Exercising with muscle soreness is, to a certain extent, not bad for you! The stiff and stiff feeling that you have in your muscles will not feel pleasant and it is therefore wise not to start training heavily immediately. When you decide to exercise with muscle pain, choose to train lightly and choose cardio, for example.

When you start exercising with muscle pain and you choose movements that put little strain on your muscles, this can even promote recovery. Better blood flow through the activity can ensure a faster recovery. It is important to mention a few caveats in this regard. First of all, you should take into account that you probably move less smoothly because of the muscle pain. So make sure that you still perform the exercises correctly.

In addition, your strength will also be less than if you do not have muscle pain. Also, keep this in mind when you walk into the gym. So don't try to set a new personal record. Opt for lightweights and/or cardio. Focus on recovery instead of building strength and pay extra attention to the execution of the exercises. If you keep all this in mind, then exercising with muscle soreness is certainly not bad for you, but it might be good.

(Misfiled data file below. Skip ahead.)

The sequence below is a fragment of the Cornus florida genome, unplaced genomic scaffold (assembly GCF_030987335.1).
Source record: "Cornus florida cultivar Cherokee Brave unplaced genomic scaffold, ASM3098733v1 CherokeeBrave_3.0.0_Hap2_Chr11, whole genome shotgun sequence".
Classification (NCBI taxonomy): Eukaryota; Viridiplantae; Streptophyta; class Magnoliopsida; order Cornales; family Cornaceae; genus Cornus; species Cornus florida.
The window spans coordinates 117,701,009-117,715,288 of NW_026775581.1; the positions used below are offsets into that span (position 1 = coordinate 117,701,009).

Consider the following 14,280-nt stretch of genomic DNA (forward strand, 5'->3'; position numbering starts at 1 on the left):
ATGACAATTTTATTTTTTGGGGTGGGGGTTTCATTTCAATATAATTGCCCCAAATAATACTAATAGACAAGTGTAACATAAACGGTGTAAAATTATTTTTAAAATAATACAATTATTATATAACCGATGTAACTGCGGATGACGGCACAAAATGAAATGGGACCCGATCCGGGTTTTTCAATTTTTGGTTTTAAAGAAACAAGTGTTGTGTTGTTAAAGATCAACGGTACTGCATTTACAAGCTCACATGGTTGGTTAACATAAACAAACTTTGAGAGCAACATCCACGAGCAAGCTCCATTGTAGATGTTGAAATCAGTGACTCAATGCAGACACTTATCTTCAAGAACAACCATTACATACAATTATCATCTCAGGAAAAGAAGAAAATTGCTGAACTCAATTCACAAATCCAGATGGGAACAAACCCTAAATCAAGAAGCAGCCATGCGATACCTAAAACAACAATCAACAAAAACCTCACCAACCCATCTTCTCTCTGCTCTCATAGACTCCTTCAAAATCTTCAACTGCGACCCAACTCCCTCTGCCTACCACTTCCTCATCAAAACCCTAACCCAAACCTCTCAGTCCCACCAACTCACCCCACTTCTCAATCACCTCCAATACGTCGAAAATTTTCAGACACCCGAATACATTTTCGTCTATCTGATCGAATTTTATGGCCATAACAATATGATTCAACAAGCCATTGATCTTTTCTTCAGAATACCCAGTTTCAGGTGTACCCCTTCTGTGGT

How to prevent sports with muscle soreness?

Okay, so it's not bad to exercise with muscle pain. However, of course, you don't want every lightweight workout focused on recovery in the gym, do you? If it happens that you have to exercise with muscle pain, you now know that it can't hurt. To ensure that you can make enough progress, it is smart to organize your training schedule well.

It is therefore important to see what the days are for you on which you can train. On the basis of this, you can determine which muscle groups you can train and when. If you write this out a bit tactically, you can train many muscle groups just twice a week. Of course, the amount of muscle pain you experience differs per person (think of diet, rest, genetic predisposition), so this does not mean that you no longer have muscle pain at all 72 hours after your effort.

Make sure you get enough rest, drink enough water, and, among other things, consume enough protein, to ensure that your muscles can recover properly from the effort.

TIP: Explanation about how you can easily create a super training schedule yourself and arrange it in such a way that you do not have to train with muscle pain? Then read this blog: creating a training schedule.

Train another muscle group if you have muscle pain

If you have more freedom in your training schedule, you can decide on the day whether or not you can train a certain muscle group. Suppose you have chest on the program, but you really still have considerable muscle pain in your chest muscles. You can then do two things. Either you lightly train the chest muscles aimed at recovery, or you do another muscle group that you would actually train on another day. For example, you can do your chest exercises the next day.